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How to Be Happy

What does it mean to be happy? Happiness isn't something you can just wake up and decide to feel. Even with all the medications and other get-happy-fast remedies on the market today, there is no way to reach a permanent state of happiness. It is ephemeral, and it can come and go with something as trivial as a change in the weather. Still, there are ways to steer clear of the paths leading you toward anger, anxiety, sadness, and frustration. Here are a few ways to help get you well on your way to achieving a happier you.

  • Focus on the now - Start living your life in the moment. Don't worry about your doctor's appointment tomorrow when you're having dinner with your family tonight. Be mindful of what's presently going on around you. Let yourself enjoy the food, the conversation, and the company.

  • Stay fit - Take care of your body. Eat nutritious food and stay active. Do your best to make exercise an integral part of your everyday life. This can be as simple as running up the stairs in your house instead of walking, or playing with your kids at the park. If you have time to take a class at your local gym, pick an activity you enjoy. If you need motivation to stick with it, team up with a friend.

  • Get excited - Just the anticipation of an exciting or happy upcoming event can raise your endorphin levels and lower stress. In one study, conducted by the University of California, Irvine, 16 subjects all agreed they thought a certain videotape was funny. Half of them were told three days in advance they would watch it, and they started experiencing biological changes immediately. Upon seeing the video, their endorphin levels rose 27 percent.

  • Sleep more - If you're an American, you're probably aware that we are a sleep-deprived nation. Turning out the light by 9 p.m. and getting a night of at least eight hours sleep can do wonders for your mood and your overall outlook on life. If getting to bed by 9 sounds nearly impossible, a 20-minute cat nap during the day can be helpful, too.

  • Clean up - How can you relax when every surface around you is covered in clutter? Dedicate a weekend to some spring cleaning. Purge your closet of clothes you no longer wear. Throw away old bills and magazines. Turn that junk drawer in the kitchen into something you can actually use. Decorate your environment with things you love to look at, like pictures of your family and friends.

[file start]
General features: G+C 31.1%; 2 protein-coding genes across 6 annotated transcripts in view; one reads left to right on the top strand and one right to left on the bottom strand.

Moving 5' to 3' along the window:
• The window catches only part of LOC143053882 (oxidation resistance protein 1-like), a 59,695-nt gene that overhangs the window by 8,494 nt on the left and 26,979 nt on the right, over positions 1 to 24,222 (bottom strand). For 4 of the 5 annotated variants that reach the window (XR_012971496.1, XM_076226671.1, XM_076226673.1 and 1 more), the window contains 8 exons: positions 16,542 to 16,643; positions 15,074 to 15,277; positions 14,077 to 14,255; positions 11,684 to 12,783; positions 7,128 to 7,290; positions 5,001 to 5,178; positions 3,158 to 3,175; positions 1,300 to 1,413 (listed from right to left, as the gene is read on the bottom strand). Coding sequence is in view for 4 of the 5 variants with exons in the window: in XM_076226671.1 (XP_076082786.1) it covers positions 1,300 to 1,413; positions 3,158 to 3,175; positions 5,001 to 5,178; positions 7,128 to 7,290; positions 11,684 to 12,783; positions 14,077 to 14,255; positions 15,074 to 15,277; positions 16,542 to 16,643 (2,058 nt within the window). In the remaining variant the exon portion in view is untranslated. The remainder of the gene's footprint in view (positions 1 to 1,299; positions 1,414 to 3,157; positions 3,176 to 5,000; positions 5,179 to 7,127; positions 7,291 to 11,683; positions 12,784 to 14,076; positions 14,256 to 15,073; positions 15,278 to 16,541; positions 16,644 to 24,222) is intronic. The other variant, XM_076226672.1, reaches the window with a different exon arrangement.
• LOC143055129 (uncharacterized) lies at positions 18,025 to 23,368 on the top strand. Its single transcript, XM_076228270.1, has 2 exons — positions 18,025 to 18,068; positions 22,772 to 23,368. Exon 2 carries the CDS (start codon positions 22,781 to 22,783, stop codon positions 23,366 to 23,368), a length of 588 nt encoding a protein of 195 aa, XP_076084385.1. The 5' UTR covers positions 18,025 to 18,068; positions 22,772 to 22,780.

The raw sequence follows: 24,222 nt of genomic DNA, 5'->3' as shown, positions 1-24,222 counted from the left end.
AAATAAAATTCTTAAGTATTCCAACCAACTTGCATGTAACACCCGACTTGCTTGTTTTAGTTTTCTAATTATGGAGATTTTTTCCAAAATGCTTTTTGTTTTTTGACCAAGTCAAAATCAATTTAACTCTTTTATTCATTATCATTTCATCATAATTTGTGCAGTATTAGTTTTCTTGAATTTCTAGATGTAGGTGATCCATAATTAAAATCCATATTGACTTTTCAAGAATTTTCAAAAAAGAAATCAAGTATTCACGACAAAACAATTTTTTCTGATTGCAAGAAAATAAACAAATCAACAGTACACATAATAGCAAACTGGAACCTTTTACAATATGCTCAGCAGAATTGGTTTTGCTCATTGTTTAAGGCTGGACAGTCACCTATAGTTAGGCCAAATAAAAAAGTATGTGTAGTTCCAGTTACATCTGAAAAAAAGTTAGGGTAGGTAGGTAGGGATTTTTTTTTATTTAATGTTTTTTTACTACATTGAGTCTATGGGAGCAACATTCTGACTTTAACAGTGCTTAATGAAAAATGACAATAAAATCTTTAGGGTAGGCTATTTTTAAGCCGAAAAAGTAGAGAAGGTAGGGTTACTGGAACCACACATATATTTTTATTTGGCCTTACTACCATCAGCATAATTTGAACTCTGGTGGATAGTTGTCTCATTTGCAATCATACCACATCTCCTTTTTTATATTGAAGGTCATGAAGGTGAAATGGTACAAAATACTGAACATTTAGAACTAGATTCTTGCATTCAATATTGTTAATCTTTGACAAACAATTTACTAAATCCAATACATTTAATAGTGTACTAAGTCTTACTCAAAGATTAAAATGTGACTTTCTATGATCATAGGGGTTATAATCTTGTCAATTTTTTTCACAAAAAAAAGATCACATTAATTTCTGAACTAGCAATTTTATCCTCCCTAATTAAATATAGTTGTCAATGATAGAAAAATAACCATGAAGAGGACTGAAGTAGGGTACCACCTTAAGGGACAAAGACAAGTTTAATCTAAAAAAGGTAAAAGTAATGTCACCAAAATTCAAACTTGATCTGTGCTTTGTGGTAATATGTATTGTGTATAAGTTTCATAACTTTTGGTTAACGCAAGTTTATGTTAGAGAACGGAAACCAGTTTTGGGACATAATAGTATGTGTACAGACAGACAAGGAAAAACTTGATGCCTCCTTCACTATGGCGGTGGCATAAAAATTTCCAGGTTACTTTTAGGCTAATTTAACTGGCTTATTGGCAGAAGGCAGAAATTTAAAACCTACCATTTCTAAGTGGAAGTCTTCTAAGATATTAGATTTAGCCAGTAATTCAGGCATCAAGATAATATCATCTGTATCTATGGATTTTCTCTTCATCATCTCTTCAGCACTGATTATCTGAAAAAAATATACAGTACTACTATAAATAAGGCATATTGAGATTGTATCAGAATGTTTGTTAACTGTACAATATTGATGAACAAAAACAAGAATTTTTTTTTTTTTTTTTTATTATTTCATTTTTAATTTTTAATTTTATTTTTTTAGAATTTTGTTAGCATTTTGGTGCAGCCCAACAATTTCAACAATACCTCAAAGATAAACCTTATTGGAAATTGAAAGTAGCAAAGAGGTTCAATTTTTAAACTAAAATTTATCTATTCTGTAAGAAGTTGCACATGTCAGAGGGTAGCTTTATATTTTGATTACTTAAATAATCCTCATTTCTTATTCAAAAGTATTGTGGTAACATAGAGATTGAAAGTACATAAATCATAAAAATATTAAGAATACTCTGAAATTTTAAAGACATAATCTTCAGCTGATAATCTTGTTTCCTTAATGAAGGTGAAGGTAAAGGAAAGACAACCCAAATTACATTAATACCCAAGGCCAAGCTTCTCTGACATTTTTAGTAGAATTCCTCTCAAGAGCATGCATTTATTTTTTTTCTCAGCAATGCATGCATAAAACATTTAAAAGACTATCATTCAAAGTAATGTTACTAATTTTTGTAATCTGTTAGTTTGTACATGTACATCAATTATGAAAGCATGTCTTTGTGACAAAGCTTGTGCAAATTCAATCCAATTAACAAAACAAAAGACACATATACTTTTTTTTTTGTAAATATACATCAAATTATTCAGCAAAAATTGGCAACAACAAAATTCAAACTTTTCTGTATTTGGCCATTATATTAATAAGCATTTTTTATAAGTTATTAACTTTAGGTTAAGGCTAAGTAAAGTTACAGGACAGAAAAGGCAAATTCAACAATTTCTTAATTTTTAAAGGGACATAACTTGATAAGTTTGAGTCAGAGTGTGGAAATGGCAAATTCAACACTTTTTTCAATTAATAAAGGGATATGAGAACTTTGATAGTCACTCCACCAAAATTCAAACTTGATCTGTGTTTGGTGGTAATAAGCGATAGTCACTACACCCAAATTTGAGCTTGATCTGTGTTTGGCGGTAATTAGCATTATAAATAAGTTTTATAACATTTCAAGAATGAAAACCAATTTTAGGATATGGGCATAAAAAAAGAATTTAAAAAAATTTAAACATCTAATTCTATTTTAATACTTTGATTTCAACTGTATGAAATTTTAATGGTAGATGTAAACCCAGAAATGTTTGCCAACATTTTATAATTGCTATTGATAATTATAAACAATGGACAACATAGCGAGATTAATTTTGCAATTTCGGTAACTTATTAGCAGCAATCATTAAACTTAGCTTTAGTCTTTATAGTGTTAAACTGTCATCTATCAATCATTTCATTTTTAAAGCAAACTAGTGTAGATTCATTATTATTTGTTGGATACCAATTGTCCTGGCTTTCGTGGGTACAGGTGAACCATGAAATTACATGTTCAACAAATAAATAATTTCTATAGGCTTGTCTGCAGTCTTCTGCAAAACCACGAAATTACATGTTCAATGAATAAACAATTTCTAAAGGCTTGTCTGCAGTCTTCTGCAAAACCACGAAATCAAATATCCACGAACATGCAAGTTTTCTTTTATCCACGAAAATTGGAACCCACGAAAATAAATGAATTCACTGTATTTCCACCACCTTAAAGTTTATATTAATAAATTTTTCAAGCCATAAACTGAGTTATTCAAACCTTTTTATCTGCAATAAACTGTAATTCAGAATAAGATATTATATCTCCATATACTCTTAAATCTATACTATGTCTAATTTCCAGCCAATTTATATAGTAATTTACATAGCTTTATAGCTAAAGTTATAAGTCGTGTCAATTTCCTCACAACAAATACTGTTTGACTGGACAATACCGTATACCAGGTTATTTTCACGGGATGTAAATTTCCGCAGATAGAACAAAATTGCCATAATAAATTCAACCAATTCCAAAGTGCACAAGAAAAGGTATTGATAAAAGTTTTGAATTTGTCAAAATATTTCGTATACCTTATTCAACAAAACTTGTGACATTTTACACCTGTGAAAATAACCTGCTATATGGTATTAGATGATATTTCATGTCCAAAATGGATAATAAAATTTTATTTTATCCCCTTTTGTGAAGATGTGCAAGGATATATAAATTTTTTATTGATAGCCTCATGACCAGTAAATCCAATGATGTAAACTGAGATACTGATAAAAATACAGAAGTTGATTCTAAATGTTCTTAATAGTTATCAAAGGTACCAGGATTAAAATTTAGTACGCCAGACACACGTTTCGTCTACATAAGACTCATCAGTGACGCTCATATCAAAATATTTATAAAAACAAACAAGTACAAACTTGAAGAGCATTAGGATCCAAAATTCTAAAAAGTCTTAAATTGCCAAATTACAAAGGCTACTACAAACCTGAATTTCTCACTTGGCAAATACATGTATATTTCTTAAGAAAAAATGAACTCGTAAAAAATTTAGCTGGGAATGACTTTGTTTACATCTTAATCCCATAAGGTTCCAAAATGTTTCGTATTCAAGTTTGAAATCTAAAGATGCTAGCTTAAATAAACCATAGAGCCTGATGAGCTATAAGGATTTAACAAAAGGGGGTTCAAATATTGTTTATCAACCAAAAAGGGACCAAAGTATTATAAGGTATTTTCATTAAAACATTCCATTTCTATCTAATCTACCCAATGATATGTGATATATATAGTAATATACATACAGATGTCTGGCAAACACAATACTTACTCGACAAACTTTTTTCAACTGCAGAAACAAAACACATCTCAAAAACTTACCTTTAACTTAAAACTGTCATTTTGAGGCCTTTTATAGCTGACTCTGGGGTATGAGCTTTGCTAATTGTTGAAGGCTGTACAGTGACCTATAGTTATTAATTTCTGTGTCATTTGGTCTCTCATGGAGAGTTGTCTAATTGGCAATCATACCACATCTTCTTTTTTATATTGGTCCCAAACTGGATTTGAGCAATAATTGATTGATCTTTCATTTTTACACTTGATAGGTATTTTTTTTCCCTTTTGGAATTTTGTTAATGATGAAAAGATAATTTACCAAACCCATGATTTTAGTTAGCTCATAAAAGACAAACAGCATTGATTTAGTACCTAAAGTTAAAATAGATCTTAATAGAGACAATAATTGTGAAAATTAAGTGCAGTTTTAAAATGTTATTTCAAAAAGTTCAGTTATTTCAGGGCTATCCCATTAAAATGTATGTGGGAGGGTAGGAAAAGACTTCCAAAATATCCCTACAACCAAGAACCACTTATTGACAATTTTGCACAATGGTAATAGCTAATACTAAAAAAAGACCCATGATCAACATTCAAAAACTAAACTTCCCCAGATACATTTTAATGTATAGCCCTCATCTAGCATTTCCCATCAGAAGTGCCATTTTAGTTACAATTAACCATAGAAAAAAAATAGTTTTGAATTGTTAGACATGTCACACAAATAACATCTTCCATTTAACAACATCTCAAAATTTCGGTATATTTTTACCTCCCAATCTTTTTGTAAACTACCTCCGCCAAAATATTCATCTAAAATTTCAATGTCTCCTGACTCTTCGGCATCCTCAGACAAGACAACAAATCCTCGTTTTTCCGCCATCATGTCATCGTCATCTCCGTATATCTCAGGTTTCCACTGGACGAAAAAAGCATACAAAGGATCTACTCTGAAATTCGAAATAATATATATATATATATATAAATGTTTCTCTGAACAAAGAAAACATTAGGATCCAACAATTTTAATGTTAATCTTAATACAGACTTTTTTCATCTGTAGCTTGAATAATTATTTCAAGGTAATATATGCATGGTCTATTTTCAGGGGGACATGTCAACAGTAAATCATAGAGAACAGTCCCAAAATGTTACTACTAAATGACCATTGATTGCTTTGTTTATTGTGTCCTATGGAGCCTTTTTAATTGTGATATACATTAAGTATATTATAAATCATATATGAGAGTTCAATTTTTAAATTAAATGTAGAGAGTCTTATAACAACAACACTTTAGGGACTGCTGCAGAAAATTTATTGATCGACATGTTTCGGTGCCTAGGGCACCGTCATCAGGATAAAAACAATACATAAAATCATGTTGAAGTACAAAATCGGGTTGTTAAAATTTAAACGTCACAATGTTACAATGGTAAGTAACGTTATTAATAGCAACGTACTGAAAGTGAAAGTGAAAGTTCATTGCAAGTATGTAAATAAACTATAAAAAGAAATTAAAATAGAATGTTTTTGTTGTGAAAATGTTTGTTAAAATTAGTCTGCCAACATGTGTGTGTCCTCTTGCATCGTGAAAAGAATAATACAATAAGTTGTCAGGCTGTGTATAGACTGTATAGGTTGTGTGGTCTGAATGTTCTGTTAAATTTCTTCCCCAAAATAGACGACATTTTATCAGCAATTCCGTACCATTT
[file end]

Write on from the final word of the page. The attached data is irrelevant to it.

• Quit multitasking - Studies have shown that people who multitask are more likely to have high blood pressure. Instead of folding laundry or washing the dishes while you talk on the phone, sit down somewhere comfortable and focus your attention on the conversation. Don't check your e-mail until you're done working on another project. Both your health and happiness will benefit from this.

  • Just say no - Do your best to eliminate activities that aren't necessary and that you don't enjoy, and don't take on more than you can handle. If you're stressed out by the thought of running the school auction again this year, take a step back and let someone else handle it.

  • Sing along - Studies show that music activates parts of the brain that produce happiness - the same parts that are activated by food and sex. Music is also relaxing. One study showed that adults who listened to their choice of music during non-invasive eye surgery had significantly lower heart rates and blood pressure than those who listened to no music.

  • Use lists - It is said that writing down your thoughts helps relieve stress, so why not write down your tasks to help you organize your thoughts and calm your anxiety? Make lists and use them often. Checking off each item as you complete it will give you a great sense of fulfillment.

  • Get your hands dirty - Fresh air and exercise are two of the best stress reducers, which is why gardening can be so good for your mental well-being. The sense of accomplishment that comes from watching seeds turn into flowers or enjoying fresh vegetables from your own backyard will last for days and weeks to come.

  • Tune out the news - Go one week without reading the newspaper, watching the news, or visiting CNN.com. Take a vacation from the media showcase of misery and take a walk, read a book or meditate.

  • Volunteer - Helping those less fortunate than you will help you put your own problems into perspective, not to mention provide you with some valuable social interaction. And best of all, helping others will make you feel good! One study found that volunteer work enhanced all six aspects of well-being: happiness, life satisfaction, self-esteem, sense of control over life, physical health, and depression.

  • Feed your soul - Studies have shown that actively religious people are happier and cope better in times of stress. Have a little faith. Among other things, it can provide you with a support community, feelings of acceptance, and a reason to focus beyond yourself.

  • Face your feelings - Don't bury your negative feelings in an attempt to be happy. If you don't accept them, they'll only bubble up, and eventually, boil over. Do whatever it takes to make yourself feel better, whether it's going for a long drive, talking about your problems with a close friend, or treating yourself to your favorite dessert. Sometimes you need to do something indulgent to feel good, so give yourself permission to do so every once in awhile, and do it without guilt.

  • Count your blessings - If you take a few moments each day to reflect on some of the positive aspects of your life - your good health, your loving family, your wonderful friends - you're sure to experience a heightened sense of well-being overall.

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Featured Sites:

Cord Blood Registry
March of Dimes
Susan G. Komen


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